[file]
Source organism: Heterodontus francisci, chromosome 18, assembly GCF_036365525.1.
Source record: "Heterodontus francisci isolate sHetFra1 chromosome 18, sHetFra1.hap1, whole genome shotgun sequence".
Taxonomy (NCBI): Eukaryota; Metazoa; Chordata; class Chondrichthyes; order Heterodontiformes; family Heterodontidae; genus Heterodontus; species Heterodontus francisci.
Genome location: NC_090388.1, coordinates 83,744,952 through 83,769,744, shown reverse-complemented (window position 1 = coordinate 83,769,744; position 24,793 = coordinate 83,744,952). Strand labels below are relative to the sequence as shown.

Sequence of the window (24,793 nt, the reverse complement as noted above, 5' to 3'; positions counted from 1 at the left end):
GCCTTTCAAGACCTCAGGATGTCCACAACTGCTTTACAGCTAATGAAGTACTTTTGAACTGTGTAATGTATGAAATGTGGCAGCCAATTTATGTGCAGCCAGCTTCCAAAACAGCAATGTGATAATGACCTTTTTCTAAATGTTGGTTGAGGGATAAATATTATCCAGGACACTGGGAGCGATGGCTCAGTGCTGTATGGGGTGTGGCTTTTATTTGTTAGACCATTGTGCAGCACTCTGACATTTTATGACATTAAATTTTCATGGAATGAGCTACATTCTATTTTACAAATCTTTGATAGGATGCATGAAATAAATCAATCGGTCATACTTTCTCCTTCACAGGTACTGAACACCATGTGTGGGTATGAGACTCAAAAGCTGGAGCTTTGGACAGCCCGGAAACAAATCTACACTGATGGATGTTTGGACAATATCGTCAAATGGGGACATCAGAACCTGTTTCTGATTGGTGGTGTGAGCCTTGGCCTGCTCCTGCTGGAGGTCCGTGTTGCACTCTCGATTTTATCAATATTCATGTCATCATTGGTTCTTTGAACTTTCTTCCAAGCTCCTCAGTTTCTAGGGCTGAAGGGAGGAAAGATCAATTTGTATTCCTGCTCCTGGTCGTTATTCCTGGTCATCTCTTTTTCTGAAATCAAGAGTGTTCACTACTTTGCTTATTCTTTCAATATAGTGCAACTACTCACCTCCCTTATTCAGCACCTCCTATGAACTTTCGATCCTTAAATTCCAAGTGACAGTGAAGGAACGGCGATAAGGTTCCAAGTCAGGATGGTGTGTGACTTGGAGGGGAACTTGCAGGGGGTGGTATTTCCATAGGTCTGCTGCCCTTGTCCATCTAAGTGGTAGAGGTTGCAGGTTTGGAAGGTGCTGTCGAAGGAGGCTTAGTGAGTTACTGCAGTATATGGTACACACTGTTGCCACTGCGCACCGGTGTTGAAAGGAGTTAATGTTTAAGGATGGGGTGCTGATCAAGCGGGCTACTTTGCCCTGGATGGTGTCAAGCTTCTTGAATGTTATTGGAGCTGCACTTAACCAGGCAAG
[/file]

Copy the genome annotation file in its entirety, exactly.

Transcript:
Source organism: Heterodontus francisci, chromosome 18, assembly GCF_036365525.1.
Source record: "Heterodontus francisci isolate sHetFra1 chromosome 18, sHetFra1.hap1, whole genome shotgun sequence".
Taxonomy (NCBI): Eukaryota; Metazoa; Chordata; class Chondrichthyes; order Heterodontiformes; family Heterodontidae; genus Heterodontus; species Heterodontus francisci.
Genome location: NC_090388.1, coordinates 83,744,952 through 83,769,744, shown reverse-complemented (window position 1 = coordinate 83,769,744; position 24,793 = coordinate 83,744,952). Strand labels below are relative to the sequence as shown.

Sequence of the window (24,793 nt, the reverse complement as noted above, 5' to 3'; positions counted from 1 at the left end):
GCCTTTCAAGACCTCAGGATGTCCACAACTGCTTTACAGCTAATGAAGTACTTTTGAACTGTGTAATGTATGAAATGTGGCAGCCAATTTATGTGCAGCCAGCTTCCAAAACAGCAATGTGATAATGACCTTTTTCTAAATGTTGGTTGAGGGATAAATATTATCCAGGACACTGGGAGCGATGGCTCAGTGCTGTATGGGGTGTGGCTTTTATTTGTTAGACCATTGTGCAGCACTCTGACATTTTATGACATTAAATTTTCATGGAATGAGCTACATTCTATTTTACAAATCTTTGATAGGATGCATGAAATAAATCAATCGGTCATACTTTCTCCTTCACAGGTACTGAACACCATGTGTGGGTATGAGACTCAAAAGCTGGAGCTTTGGACAGCCCGGAAACAAATCTACACTGATGGATGTTTGGACAATATCGTCAAATGGGGACATCAGAACCTGTTTCTGATTGGTGGTGTGAGCCTTGGCCTGCTCCTGCTGGAGGTCCGTGTTGCACTCTCGATTTTATCAATATTCATGTCATCATTGGTTCTTTGAACTTTCTTCCAAGCTCCTCAGTTTCTAGGGCTGAAGGGAGGAAAGATCAATTTGTATTCCTGCTCCTGGTCGTTATTCCTGGTCATCTCTTTTTCTGAAATCAAGAGTGTTCACTACTTTGCTTATTCTTTCAATATAGTGCAACTACTCACCTCCCTTATTCAGCACCTCCTATGAACTTTCGATCCTTAAATTCCAAGTGACAGTGAAGGAACGGCGATAAGGTTCCAAGTCAGGATGGTGTGTGACTTGGAGGGGAACTTGCAGGGGGTGGTATTTCCATAGGTCTGCTGCCCTTGTCCATCTAAGTGGTAGAGGTTGCAGGTTTGGAAGGTGCTGTCGAAGGAGGCTTAGTGAGTTACTGCAGTATATGGTACACACTGTTGCCACTGCGCACCGGTGTTGAAAGGAGTTAATGTTTAAGGATGGGGTGCTGATCAAGCGGGCTACTTTGCCCTGGATGGTGTCAAGCTTCTTGAATGTTATTGGAGCTGCACTTAACCAGGCAAG